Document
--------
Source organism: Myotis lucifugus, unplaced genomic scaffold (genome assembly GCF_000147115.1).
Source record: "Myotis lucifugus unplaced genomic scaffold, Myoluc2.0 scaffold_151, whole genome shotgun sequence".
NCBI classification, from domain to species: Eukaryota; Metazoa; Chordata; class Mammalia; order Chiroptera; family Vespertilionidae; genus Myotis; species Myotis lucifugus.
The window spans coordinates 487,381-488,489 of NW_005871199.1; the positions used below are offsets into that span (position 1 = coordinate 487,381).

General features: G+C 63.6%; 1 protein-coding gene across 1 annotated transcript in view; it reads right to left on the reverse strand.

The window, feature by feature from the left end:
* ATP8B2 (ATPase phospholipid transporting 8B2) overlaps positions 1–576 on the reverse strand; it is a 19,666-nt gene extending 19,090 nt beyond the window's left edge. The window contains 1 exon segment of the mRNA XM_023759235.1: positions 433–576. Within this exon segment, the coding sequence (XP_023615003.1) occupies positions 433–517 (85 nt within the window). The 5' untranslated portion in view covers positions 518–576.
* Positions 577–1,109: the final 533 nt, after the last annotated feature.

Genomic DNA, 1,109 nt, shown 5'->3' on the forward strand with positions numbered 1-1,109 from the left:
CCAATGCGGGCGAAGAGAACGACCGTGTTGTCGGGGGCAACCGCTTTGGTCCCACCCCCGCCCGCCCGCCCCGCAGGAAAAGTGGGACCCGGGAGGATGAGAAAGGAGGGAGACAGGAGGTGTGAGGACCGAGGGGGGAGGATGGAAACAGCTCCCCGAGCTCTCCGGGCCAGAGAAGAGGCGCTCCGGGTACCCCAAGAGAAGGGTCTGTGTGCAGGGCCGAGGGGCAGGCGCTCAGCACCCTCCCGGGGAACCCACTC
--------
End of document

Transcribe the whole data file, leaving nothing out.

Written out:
Source organism: Myotis lucifugus, unplaced genomic scaffold (genome assembly GCF_000147115.1).
Source record: "Myotis lucifugus unplaced genomic scaffold, Myoluc2.0 scaffold_151, whole genome shotgun sequence".
NCBI classification, from domain to species: Eukaryota; Metazoa; Chordata; class Mammalia; order Chiroptera; family Vespertilionidae; genus Myotis; species Myotis lucifugus.
The window spans coordinates 487,381-488,489 of NW_005871199.1; the positions used below are offsets into that span (position 1 = coordinate 487,381).

General features: G+C 63.6%; 1 protein-coding gene across 1 annotated transcript in view; it reads right to left on the reverse strand.

The window, feature by feature from the left end:
* ATP8B2 (ATPase phospholipid transporting 8B2) overlaps positions 1–576 on the reverse strand; it is a 19,666-nt gene extending 19,090 nt beyond the window's left edge. The window contains 1 exon segment of the mRNA XM_023759235.1: positions 433–576. Within this exon segment, the coding sequence (XP_023615003.1) occupies positions 433–517 (85 nt within the window). The 5' untranslated portion in view covers positions 518–576.
* Positions 577–1,109: the final 533 nt, after the last annotated feature.

Genomic DNA, 1,109 nt, shown 5'->3' on the forward strand with positions numbered 1-1,109 from the left:
CCAATGCGGGCGAAGAGAACGACCGTGTTGTCGGGGGCAACCGCTTTGGTCCCACCCCCGCCCGCCCGCCCCGCAGGAAAAGTGGGACCCGGGAGGATGAGAAAGGAGGGAGACAGGAGGTGTGAGGACCGAGGGGGGAGGATGGAAACAGCTCCCCGAGCTCTCCGGGCCAGAGAAGAGGCGCTCCGGGTACCCCAAGAGAAGGGTCTGTGTGCAGGGCCGAGGGGCAGGCGCTCAGCACCCTCCCGGGGAACCCACTC